Do you like to nostalgically day dream of the days when men wore pocket watches, walked with canes and wore their best clothes on Sundays? Well, those day dreams are exactly what inspired Babyshambles front man Pete Doherty to team up with British jeweller Hannah Martin and create the unique jewellery collection, Albion Trinketry. His aim was to create collectables that will stand the test of time; to be handed down through generations. Doherty’s love of scouring antique markets for a one of a kind trinket is clearly evident in his unashamedly whimsical and romantic 15-piece collection of cuff links, pendants, rings and necklaces.
From his words to his wardrobe Doherty is enchanted by the England of yesteryear. A time when fathers wore three-piece suits, mothers had tea sets and children played with hoops and sticks in the street. Doherty’s affinity with a bygone era and Hannah Martin’s bespoke approach to design has ensured the collection has a timeless and original feel. Each piece having been hand finished using skilled craftsman from the Midlands and Hatton Garden gives the collection an authentic look that makes for a taste of modern British luxury that can set off your outfit with a touch of debonair vintage class.
There are strong representations of mammoth tusk, oxidised silver and rose gold and feature heavily in this collection, and as Hannah Martin herself has said, her design process and inspiration for the range comes directly from Doherty’s own eclectic collections of elephants, medals, antiques and trinkets at his Wiltshire home. This collection – like Doherty himself – could divide opinion. It’s an ornate selection that at first glance could seem a little gaudy and over the top, like wearing a Victorian chandelier. However, I feel if worn with neutral tones and classic lines, the items – particularly the pendants – would finish a person’s outfit with flair and personality.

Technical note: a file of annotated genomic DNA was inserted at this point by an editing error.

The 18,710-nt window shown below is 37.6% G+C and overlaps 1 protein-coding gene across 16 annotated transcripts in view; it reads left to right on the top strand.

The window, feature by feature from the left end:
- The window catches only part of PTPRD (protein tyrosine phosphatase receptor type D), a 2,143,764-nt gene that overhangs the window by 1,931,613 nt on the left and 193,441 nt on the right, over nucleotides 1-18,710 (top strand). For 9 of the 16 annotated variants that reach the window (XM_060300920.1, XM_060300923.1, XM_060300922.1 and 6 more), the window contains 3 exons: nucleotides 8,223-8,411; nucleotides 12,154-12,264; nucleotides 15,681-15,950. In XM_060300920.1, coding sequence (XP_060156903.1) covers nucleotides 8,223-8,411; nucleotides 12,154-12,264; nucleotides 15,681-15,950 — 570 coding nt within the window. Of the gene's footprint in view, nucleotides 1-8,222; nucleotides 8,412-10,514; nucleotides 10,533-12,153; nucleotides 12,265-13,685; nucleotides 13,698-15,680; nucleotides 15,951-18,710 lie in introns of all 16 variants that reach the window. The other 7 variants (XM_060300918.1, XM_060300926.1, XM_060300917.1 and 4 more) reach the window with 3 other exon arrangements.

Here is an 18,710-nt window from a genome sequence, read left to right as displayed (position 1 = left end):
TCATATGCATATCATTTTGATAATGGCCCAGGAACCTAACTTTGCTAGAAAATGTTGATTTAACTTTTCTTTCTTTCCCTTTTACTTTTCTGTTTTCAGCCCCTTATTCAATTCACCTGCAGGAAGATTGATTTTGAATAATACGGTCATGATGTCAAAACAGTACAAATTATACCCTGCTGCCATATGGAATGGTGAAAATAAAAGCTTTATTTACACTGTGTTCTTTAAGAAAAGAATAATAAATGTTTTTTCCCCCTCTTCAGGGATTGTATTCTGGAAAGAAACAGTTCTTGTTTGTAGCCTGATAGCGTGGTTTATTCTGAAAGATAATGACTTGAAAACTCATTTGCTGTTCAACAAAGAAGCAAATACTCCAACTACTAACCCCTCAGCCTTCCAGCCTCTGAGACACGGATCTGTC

Take a look at this very British, Vivienne Westwood influenced collection and see what you think:
Now I’m sure by now, assuming you like the collection, you have realised that it may well be a little off high street in terms of its price range. Fear not however, as we at FashionBeans are here to help, and I believe there are easy, functional and most of all original ways to take high street jewellery and accessories and give them your own spin.
In terms of jewellery, key themes and iconography this season include; oxidised silver, feathers, crosses and crucifixes, skulls, leather and the multi-layering of chains. It’s about finding that one peacock-like item to set off your outfit, but without it appearing too busy or cluttered. Personally, I like to incorporate a dress ring as a signature piece in my look. Admittedly, it can appear quite a feminine approach to building an outfit, but I feel this is untrue. Setting a piece of dress jewellery against clean masculine tailoring or a chunky cable knit jumper can simply add that little bit extra to your look without feeling as though you’ve raided your mothers old jewellery box. Just to prove my point, below I have put together a look book of outfits, ideas and images of how Pete Doherty himself along with other fashionistas utilise accessories, trinkets and little extras to create a modern look that is set off with just the right touch of flair and originality. See what you think.
Editor Addition: Jewellery has been a predominant focus on Fashionbeans over the last week or so, what with Matt giving us the men’s jewellery basics and then Matthew featuring Baptiste Giabiconi as last week’s style icon. So this look book inspiration couldn’t come at a better time.
The Albion Trinketry collection launched at Joseph stores in London and Paris in October, and will be available from Joseph stores internationally from the New Year. The former Libertines star performed an acoustic set at the Joseph store launch on Avenue Montaigne during Paris Fashion Week to celebrate its introduction into the Paris fashion hierarchy. Speaking at the launch Doherty, with a fitting nod to French Philosopher Jean-Jacques Rousseau, said “Man is born free, but is everywhere in chains… Hopefully my ones.”
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